Seamus Jeffreson

Seamus Jeffreson

CONCORD Director

Article written by Seamus Jeffreson, CONCORD Director.

I was invited to speak on October 27th at the International Conference “Development and Democracy” in Bratislava, organised by the Pontis Foundation in the framework of the Slovak Presidency.

Find below my full speech as well as the background document for the conference.

How can development cooperation and humanitarian assistance work better together to address current migration and security challenges?

The first point to make is that neither development cooperation nor humanitarian aid are designed specifically to ‘address migration and security challenges’. Development cooperation is aimed at fighting poverty and inequality while humanitarian aid is there to meet the basic needs of the most vulnerable in emergencies and crises.

Some of us in civil society working on development cooperation begin to get the impression that talk of the ‘modernisation’ of development policy – as Jean Claude Juncker called it in his ‘State of the Union’ speech – is a move by European states to re-fashion development and other policies to ‘manage’ or somehow ‘stop’ movements of people to our shores.

My colleagues have addressed the issue of humanitarian aid – I would just underline the question; do we wish to re-direct humanitarian aid from the most needy cases to countries and situations that European governments feel meet their migration control objectives?  If the answer is no, we should support mechanisms to monitor how humanitarian aid is directed to ensure we are not taking from those that need it most.

Development cooperation can best help address root causes of forced migration when the principles to make development effective are met.  These principles have been the subject of many years of experience and hard work among donor countries, partner governments, civil society and other actors.  They are enshrined in the Busan agreement. Because experience shows us that if we do not have programmes that support national development plans in partner countries, if donors pursue their own objectives (trade promotion for instance), if people affected are not involved in decisions – our efforts will not be successful.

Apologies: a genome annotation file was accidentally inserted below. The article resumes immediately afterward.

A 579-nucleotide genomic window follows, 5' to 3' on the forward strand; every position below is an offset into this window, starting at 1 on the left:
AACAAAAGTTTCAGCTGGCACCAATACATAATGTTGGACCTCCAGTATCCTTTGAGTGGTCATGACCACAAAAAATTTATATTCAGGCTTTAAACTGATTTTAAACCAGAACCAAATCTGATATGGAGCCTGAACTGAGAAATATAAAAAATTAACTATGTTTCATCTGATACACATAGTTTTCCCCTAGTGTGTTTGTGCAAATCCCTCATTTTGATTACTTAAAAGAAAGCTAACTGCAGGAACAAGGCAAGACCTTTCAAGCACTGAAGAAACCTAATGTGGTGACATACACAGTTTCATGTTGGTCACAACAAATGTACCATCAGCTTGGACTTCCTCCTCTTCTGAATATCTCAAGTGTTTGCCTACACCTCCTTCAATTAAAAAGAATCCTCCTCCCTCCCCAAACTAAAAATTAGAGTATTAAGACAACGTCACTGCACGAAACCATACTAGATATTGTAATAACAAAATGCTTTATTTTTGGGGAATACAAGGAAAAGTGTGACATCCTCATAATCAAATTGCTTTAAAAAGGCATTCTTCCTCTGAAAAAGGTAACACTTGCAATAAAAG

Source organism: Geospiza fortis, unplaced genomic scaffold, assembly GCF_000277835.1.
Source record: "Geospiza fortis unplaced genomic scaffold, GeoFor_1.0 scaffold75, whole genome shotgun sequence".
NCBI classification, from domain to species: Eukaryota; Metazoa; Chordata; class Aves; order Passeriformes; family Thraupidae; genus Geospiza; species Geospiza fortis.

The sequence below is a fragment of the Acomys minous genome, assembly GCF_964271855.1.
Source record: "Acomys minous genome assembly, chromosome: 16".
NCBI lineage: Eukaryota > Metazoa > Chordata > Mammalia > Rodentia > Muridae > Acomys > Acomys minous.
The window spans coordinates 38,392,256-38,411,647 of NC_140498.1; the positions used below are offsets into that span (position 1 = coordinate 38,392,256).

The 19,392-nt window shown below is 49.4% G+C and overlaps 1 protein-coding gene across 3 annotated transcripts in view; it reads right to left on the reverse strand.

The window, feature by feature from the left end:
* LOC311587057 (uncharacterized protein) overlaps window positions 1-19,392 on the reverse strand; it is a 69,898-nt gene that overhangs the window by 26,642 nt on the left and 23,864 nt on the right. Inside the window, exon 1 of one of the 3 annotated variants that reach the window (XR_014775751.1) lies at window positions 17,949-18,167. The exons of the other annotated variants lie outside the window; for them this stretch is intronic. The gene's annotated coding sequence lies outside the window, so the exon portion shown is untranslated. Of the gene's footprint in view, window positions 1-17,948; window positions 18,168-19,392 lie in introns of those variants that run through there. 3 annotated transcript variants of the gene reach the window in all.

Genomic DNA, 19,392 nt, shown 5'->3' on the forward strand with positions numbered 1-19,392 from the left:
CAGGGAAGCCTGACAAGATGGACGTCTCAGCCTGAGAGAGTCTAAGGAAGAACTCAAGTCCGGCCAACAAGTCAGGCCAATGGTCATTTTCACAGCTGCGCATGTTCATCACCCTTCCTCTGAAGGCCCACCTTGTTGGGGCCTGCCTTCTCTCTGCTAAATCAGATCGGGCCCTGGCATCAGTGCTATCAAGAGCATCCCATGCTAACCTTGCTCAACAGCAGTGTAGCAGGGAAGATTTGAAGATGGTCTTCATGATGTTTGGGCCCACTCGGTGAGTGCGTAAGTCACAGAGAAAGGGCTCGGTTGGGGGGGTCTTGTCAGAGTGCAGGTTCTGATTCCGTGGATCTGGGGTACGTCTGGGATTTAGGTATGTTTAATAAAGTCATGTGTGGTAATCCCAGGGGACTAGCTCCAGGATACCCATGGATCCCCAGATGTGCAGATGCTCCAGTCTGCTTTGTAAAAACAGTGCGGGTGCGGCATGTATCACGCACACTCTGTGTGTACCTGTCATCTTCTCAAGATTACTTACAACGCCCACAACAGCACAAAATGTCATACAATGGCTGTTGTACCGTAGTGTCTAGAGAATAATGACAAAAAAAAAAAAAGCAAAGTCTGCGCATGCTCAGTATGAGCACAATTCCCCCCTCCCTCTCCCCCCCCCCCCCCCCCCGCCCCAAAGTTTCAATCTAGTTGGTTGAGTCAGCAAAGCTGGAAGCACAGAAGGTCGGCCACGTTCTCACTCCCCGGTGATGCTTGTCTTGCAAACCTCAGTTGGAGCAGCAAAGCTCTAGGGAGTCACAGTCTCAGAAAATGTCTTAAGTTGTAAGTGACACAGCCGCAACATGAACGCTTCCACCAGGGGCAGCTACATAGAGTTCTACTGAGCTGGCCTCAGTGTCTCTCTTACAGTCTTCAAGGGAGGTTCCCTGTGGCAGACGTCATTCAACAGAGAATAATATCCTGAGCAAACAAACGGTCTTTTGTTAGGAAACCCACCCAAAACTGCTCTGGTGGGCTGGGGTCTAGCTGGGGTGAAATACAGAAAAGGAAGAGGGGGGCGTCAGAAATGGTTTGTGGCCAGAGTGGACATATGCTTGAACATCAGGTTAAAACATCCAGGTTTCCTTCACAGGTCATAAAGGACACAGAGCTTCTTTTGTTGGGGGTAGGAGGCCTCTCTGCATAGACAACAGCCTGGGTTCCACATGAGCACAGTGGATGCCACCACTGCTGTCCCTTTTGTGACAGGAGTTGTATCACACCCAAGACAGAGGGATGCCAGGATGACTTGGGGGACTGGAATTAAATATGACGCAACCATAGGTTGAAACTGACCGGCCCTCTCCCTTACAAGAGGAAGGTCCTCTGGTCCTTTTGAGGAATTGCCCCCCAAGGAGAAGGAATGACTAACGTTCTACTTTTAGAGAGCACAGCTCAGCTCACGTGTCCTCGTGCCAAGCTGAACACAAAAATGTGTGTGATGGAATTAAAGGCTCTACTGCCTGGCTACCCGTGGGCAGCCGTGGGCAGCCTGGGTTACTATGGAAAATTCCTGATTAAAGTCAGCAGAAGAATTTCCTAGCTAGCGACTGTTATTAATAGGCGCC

As the CONCORD AidWatch report 2016 (published yesterday) points out – European donors are not making sufficient progress on the implementing these principles – indeed in the effort to manage movements of people, our very principles are called into question.

Development cooperation cannot address the challenges we and our partners in neighbouring countries face if not properly resourced.  I think sufficient public understanding and support can be built around the need to tackle issues that affect us whose origins lie beyond our borders.  We can make the case on the need to invest in these root causes.  What we see in reality is that European governments are trying to pay for numerous and related but different challenges from the same pot.

Funding inside Europe on refugees, support for security and support for climate adaptation and mitigation is all coming from the same aid budget.

More resources are needed and they need to be provided in a way that is additional to existing needs and commitments for development assistance – anything else, an approach that ‘robs Peter to pay Paul’ seems simply short-sighted. It will catch up with us in the long run.  Creative ideas of how to raise this money to meet the ambitions of the agenda 2030 for sustainable development and to leave no one behind are needed.  The European Commission is proposing to leverage loans from the Banks to increase investments in Africa – welcome, but the early results of the in-Europe investment plan seem to indicate investment going to wealthier countries and even to investments – like support for fossil fuel infrastructure – that go against Sustainable Development Goals.  So, we need to make sure that the funds we raise do not work against our objectives.

There are other ideas about ways of using the EU’s creditworthiness to raise funds for the investments needed to address the challenges we face (George Soros). And a source that has received surprisingly little attention given the potential for public support is ensuring a more just taxation system. In addition to encouraging external foreign investment Europe’s governments should be taking more robust steps together to reverse the outflow of resources from Africa.  – Sub Saharan African countries lost US$75 billion in illicit financial flows in 2013 – 6.1% of GDP.

Finally, development policy needs to be working in tandem with other policies – in the case of migration, the opening of credible, visible and efficient channels of regular migration.

Development cooperation has its part to play in tackling the migration challenges we face in Europe and more dramatic challenges that countries of origin or transit face.

In our world of interconnected and universal challenges – a modern ‘development cooperation’ policy needs to increase the emphasis on Cooperation and on securing the resources that exist, but that we allow to be so unequally distributed.

A background document of the conference, I was asked to reflect on the impact of last year’s European Year for Development and on the challenges for NGOs of the current movements of people to Europe. Find the document below.